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Tip: Understanding Rank

PEP-Web Tip of the Day

When you do a search, you can sort the results bibliographically alphabetical or by “rank”. What is Rank?

Rank refers to the search engine’s “best guess” as to the relevance of the result to the search you specified. The exact method of ranking used varies a bit depending on the search. In its most basic level, when you specify a single search term, rank looks at the density of the matches for the word in the document, and how close to the beginning of the document they appear as a measure of importance to the paper’s topic. The documents with the most matches and where the term is deemed to have the most importance, have the highest “relevance” and are ranked first (presented first).

When you specify more than one term to appear anywhere in the article, the method is similar, but the search engine looks at how many of those terms appear, and how close together they appear, how close to the beginning of the document, and can even take into account the relative rarity of the search terms and their density in the retrieved file, where infrequent terms count more heavily than common terms.

To see a simple example of this, search for the words (not the phrase, so no quotes):

unconscious communications

Look at the density of matches in each document on the first page of the hits. Then go to the last page of matched documents, and observe the density of matches within the documents.

A more complex search illustrates this nicely with a single page and only 15 matches:

counter*tr* w/25 “liv* out” w/25 enact*

There are a lot of word forms and variants of the words (due to the * wildcards) above that can match, but the proximity (w/25) clause limits the potential for matching. What’s interesting here though is how easily you can see the match density decrease as you view down the short list.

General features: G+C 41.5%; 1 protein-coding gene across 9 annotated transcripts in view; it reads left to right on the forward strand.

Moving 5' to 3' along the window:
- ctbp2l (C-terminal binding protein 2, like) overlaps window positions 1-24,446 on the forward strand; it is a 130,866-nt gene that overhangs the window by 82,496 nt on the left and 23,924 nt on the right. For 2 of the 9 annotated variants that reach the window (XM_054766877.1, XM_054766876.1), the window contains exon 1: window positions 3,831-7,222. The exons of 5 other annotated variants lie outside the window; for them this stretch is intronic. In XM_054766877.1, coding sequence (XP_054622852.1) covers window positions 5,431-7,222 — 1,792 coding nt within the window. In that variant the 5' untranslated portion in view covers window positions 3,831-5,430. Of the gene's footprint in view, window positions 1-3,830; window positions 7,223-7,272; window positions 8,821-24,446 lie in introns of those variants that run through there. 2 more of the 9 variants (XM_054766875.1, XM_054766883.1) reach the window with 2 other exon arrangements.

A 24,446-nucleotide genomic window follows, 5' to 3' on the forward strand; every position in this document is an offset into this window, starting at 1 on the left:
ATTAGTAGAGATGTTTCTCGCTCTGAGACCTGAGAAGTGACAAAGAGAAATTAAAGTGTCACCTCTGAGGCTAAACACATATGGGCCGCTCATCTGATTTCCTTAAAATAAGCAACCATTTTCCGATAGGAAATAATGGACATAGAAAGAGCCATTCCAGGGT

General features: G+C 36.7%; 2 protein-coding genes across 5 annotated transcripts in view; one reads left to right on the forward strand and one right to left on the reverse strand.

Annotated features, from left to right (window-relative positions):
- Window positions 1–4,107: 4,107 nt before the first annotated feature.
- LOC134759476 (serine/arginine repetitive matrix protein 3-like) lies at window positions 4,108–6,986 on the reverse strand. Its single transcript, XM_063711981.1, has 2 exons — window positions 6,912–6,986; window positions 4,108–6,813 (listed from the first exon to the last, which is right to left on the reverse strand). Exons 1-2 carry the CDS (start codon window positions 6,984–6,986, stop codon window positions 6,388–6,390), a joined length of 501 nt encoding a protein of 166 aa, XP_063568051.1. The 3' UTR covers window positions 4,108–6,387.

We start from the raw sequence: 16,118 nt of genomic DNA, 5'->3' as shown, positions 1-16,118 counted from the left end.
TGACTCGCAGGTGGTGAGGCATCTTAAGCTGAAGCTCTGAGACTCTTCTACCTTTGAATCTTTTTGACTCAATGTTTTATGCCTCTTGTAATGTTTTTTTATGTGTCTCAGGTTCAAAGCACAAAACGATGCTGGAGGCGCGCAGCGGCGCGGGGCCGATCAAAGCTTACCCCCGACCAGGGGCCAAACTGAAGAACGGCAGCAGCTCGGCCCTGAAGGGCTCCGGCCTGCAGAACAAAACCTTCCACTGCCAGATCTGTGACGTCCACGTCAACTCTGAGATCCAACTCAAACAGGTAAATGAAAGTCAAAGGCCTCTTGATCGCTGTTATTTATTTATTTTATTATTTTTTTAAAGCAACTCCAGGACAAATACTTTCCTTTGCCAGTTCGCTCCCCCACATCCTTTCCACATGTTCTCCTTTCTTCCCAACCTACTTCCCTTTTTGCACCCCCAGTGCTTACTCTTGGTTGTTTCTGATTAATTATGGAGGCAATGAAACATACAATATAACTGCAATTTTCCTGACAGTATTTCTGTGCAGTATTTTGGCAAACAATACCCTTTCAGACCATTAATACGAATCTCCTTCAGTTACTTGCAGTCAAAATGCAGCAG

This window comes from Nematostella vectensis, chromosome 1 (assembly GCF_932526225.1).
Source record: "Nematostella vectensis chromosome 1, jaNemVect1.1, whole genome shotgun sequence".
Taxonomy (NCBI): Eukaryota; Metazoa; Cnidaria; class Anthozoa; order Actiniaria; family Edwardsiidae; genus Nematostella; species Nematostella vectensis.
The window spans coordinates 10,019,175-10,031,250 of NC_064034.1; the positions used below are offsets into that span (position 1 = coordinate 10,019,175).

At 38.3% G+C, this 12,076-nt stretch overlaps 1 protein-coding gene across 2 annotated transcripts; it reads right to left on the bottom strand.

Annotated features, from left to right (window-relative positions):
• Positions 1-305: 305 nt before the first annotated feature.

The end result of selecting order by rank is that the search engine’s best “guess” as to which articles are more relevant appear higher on the list than less relevant articles.

For the complete list of tips, see PEP-Web Tips on the PEP-Web support page.

Pine, F. (1976). On Therapeutic Change: Perspectives from a Parent-Child Model. Psychoanal. Contemp. Sci., 5:537-569.

(1976). Psychoanalysis and Contemporary Science, 5:537-569

On Therapeutic Change: Perspectives from a Parent-Child Model

Fred Pine, Ph.D.

Freud's early faith in the value of catharsis (Breuer and Freud, 1893-1895) as a mechanism of therapeutic change gave way to emphasis on insight and working through (Freud, 1914), processes that require considerable cognitive effort, the achievement of affective conviction, and repeated relearning, reconviction, and testing over time. Though these processes are in the foreground of those through which change is achieved in psychoanalysis, other processes are also present in the background. In this paper I shall deal with some of those background factors. Interestingly, when we turn beyond classical psychoanalytic treatment to work with more seriously ill patients with deficient ego functioning, many of those background factors come into the foreground as instruments of change.

Drawing from a parent-child model, I shall address aspects of the facilitation of development as these apply to issues of therapeutic change. Specifically, the role of identification with and other internalizations from the analyst/therapist is discussed, as is the role of safety (in the therapy and in the parent-child relationship) that permits change or development, respectively, to take place (Sandler, 1960). Since it seems unlikely that developmental processes that have not taken place earlier can always take place in the context of therapy, issues of reversibility of psychopathology, and of critical periods as well, are inevitably raised.

[This is a summary or excerpt from the full text of the book or article. The full text of the document is available to subscribers.]

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